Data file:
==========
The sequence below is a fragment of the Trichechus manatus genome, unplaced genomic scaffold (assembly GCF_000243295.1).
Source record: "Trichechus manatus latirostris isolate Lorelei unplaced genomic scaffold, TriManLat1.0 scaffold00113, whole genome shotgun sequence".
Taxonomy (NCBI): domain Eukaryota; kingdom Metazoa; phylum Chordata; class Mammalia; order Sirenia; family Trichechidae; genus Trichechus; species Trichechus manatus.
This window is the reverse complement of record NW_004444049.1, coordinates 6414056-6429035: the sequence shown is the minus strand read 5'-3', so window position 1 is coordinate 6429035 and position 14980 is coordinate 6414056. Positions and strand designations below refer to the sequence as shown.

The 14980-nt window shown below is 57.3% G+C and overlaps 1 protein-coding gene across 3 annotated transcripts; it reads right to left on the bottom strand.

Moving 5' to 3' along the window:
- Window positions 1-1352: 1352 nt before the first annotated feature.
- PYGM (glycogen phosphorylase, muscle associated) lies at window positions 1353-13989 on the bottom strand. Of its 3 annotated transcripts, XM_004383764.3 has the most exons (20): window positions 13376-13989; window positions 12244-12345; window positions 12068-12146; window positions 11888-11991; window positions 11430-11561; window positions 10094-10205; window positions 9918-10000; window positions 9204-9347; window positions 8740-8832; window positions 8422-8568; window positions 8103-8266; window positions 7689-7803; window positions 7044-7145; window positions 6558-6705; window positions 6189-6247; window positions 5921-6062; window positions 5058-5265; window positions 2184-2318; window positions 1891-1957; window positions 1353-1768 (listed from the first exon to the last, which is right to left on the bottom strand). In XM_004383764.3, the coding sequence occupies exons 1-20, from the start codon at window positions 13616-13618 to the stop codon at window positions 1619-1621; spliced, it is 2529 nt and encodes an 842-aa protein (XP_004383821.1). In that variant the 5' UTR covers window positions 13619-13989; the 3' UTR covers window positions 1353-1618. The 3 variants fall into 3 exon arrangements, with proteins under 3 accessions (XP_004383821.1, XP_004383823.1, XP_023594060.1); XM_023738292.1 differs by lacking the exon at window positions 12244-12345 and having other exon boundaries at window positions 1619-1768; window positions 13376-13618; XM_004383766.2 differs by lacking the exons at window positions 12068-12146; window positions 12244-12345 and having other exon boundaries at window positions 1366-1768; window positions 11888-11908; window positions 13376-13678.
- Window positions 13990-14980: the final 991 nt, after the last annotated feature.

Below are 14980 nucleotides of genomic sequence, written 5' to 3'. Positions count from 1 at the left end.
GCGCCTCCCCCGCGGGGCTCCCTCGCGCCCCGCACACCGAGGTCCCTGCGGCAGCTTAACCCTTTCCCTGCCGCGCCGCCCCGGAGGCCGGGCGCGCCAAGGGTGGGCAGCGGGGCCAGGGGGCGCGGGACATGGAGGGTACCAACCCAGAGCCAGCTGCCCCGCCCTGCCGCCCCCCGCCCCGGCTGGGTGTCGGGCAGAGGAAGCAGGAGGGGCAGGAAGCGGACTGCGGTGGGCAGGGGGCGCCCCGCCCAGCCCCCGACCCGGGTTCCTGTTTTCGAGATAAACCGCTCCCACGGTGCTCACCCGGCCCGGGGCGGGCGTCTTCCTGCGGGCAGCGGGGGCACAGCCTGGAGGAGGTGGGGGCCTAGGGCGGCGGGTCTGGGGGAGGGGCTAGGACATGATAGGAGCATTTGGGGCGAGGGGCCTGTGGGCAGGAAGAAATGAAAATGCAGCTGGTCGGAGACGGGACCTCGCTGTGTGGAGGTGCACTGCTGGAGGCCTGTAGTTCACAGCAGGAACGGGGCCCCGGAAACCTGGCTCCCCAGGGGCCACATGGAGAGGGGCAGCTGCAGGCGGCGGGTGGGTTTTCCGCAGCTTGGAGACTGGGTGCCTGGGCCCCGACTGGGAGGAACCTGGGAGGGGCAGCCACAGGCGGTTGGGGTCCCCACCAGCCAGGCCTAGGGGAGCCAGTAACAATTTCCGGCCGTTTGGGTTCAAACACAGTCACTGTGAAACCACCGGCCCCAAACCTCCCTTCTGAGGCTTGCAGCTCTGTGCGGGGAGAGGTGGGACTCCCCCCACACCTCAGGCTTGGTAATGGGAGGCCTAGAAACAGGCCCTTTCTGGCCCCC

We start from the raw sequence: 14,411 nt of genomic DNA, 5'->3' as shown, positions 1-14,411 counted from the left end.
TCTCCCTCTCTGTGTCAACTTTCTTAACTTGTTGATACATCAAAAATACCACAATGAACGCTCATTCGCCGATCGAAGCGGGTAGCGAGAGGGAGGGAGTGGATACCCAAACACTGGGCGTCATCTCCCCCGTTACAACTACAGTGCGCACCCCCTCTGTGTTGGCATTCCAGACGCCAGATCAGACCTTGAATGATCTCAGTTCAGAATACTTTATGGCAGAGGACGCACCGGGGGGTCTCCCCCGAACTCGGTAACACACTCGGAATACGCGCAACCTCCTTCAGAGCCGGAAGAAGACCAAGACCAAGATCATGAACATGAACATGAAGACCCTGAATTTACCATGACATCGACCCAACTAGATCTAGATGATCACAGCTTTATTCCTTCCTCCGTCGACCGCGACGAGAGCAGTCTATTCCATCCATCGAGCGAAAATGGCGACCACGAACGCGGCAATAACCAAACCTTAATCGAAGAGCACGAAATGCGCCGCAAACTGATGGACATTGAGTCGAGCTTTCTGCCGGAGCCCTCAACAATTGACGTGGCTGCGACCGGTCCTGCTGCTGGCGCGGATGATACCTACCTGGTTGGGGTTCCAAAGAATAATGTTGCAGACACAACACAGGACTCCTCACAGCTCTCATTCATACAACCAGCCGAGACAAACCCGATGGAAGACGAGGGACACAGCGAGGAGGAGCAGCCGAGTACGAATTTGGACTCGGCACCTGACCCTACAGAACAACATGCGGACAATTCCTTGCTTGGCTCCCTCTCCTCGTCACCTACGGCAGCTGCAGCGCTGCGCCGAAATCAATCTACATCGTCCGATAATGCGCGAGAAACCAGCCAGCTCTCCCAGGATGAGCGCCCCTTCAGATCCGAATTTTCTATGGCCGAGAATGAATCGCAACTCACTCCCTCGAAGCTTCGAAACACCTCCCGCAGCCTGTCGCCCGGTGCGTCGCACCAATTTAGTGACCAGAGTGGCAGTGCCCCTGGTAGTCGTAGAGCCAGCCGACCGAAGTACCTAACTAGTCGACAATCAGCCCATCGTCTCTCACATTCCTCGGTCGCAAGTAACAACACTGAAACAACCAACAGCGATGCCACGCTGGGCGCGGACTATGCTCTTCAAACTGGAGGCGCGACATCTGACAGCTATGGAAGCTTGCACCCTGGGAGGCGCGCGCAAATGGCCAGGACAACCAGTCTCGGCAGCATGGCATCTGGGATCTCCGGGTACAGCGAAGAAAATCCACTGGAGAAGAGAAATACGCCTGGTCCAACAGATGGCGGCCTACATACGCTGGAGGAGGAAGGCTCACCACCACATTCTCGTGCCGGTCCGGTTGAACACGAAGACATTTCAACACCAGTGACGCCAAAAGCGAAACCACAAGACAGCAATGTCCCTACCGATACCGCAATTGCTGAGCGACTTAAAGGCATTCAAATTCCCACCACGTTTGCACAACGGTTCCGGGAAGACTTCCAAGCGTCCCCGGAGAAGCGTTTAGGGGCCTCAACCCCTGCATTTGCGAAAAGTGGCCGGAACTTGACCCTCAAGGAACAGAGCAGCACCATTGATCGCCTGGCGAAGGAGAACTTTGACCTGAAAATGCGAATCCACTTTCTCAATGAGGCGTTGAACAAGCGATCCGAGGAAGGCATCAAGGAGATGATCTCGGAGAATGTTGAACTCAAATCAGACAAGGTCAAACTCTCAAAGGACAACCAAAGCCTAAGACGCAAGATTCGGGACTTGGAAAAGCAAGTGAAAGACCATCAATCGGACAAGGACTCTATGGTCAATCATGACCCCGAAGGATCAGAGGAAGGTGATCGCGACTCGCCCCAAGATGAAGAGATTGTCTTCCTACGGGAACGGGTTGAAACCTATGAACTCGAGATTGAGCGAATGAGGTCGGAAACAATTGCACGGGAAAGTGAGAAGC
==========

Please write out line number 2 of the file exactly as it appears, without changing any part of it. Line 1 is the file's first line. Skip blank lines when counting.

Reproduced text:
Source record: "Trichechus manatus latirostris isolate Lorelei unplaced genomic scaffold, TriManLat1.0 scaffold00113, whole genome shotgun sequence".